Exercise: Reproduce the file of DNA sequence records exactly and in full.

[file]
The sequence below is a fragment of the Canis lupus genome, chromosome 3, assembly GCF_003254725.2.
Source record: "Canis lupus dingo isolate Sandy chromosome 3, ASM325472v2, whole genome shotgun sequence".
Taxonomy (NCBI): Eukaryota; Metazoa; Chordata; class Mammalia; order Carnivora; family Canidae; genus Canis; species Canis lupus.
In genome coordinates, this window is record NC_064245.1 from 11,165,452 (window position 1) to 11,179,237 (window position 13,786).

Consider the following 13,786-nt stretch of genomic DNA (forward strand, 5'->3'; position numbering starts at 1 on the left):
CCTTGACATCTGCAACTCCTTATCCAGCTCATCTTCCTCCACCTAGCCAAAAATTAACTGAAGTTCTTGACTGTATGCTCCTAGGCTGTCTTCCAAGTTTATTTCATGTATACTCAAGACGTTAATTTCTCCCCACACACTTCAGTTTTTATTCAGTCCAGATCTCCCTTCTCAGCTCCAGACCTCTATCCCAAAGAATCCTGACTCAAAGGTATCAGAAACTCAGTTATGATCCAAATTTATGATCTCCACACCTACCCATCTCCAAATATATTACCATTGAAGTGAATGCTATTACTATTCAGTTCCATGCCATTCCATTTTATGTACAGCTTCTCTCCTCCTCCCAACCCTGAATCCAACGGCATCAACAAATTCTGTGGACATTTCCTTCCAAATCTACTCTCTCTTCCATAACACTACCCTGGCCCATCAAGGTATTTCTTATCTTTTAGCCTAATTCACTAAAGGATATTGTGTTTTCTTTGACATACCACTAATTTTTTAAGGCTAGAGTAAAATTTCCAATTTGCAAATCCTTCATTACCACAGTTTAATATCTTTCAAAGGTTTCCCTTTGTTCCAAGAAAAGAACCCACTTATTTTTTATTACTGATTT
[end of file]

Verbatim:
The sequence below is a fragment of the Canis lupus genome, chromosome 3, assembly GCF_003254725.2.
Source record: "Canis lupus dingo isolate Sandy chromosome 3, ASM325472v2, whole genome shotgun sequence".
Taxonomy (NCBI): Eukaryota; Metazoa; Chordata; class Mammalia; order Carnivora; family Canidae; genus Canis; species Canis lupus.
In genome coordinates, this window is record NC_064245.1 from 11,165,452 (window position 1) to 11,179,237 (window position 13,786).

Consider the following 13,786-nt stretch of genomic DNA (forward strand, 5'->3'; position numbering starts at 1 on the left):
CCTTGACATCTGCAACTCCTTATCCAGCTCATCTTCCTCCACCTAGCCAAAAATTAACTGAAGTTCTTGACTGTATGCTCCTAGGCTGTCTTCCAAGTTTATTTCATGTATACTCAAGACGTTAATTTCTCCCCACACACTTCAGTTTTTATTCAGTCCAGATCTCCCTTCTCAGCTCCAGACCTCTATCCCAAAGAATCCTGACTCAAAGGTATCAGAAACTCAGTTATGATCCAAATTTATGATCTCCACACCTACCCATCTCCAAATATATTACCATTGAAGTGAATGCTATTACTATTCAGTTCCATGCCATTCCATTTTATGTACAGCTTCTCTCCTCCTCCCAACCCTGAATCCAACGGCATCAACAAATTCTGTGGACATTTCCTTCCAAATCTACTCTCTCTTCCATAACACTACCCTGGCCCATCAAGGTATTTCTTATCTTTTAGCCTAATTCACTAAAGGATATTGTGTTTTCTTTGACATACCACTAATTTTTTAAGGCTAGAGTAAAATTTCCAATTTGCAAATCCTTCATTACCACAGTTTAATATCTTTCAAAGGTTTCCCTTTGTTCCAAGAAAAGAACCCACTTATTTTTTATTACTGATTT